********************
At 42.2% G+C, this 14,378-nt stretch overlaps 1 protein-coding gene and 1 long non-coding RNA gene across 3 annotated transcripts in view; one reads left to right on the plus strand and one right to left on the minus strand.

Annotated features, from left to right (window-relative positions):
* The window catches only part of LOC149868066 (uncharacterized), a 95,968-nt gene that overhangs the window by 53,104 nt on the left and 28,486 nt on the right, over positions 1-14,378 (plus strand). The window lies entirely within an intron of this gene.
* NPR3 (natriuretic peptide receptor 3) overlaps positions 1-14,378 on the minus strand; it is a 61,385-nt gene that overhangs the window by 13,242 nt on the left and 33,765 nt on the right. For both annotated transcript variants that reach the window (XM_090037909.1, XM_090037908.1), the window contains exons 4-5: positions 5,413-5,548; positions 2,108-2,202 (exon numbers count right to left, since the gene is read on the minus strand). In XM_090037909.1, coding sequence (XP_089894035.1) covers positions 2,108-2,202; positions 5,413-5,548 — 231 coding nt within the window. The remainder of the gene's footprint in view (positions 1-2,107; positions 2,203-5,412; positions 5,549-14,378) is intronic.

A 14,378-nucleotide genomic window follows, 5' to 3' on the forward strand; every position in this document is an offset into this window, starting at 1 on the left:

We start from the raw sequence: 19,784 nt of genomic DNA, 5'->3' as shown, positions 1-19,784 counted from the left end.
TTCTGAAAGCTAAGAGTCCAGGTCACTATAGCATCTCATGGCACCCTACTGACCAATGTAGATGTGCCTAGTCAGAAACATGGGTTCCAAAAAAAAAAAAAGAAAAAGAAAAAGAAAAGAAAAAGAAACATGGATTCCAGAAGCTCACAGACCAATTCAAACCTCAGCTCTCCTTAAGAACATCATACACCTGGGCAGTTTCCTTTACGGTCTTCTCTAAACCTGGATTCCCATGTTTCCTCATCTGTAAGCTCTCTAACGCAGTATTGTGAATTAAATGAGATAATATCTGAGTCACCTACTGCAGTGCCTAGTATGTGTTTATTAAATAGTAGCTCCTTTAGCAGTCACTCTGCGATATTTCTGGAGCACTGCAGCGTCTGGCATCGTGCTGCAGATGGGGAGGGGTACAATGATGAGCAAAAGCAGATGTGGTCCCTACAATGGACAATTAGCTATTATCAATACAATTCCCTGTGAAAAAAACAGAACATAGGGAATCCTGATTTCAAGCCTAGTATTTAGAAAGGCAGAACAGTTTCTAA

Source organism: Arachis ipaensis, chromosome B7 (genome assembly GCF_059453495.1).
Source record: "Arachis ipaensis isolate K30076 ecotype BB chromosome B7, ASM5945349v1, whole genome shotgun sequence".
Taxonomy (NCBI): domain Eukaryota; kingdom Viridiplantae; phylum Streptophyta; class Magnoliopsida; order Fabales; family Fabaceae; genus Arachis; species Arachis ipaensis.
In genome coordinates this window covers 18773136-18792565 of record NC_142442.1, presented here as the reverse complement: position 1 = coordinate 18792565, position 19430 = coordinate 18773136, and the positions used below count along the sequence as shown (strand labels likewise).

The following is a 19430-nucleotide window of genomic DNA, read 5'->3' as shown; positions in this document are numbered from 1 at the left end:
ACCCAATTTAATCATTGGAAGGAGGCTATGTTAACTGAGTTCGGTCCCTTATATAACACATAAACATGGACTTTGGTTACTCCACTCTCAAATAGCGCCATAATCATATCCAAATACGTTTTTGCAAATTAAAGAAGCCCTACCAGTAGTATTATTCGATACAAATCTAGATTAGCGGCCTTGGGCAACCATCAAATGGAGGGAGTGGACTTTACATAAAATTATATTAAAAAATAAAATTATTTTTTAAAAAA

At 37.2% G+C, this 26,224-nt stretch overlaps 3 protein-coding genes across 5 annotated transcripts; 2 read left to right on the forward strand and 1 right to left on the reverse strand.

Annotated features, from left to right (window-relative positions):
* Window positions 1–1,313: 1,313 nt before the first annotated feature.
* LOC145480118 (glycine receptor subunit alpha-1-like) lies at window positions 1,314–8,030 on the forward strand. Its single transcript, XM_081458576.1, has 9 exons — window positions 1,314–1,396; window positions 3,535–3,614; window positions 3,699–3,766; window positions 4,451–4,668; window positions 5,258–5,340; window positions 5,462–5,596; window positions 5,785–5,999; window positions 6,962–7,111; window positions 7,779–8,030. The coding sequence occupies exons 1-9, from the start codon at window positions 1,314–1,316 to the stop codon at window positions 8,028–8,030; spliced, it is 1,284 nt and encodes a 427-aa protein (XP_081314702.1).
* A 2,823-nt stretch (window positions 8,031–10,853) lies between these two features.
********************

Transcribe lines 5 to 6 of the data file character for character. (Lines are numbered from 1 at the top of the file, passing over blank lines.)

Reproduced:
A 14,378-nucleotide genomic window follows, 5' to 3' on the forward strand; every position in this document is an offset into this window, starting at 1 on the left:

We start from the raw sequence: 19,784 nt of genomic DNA, 5'->3' as shown, positions 1-19,784 counted from the left end.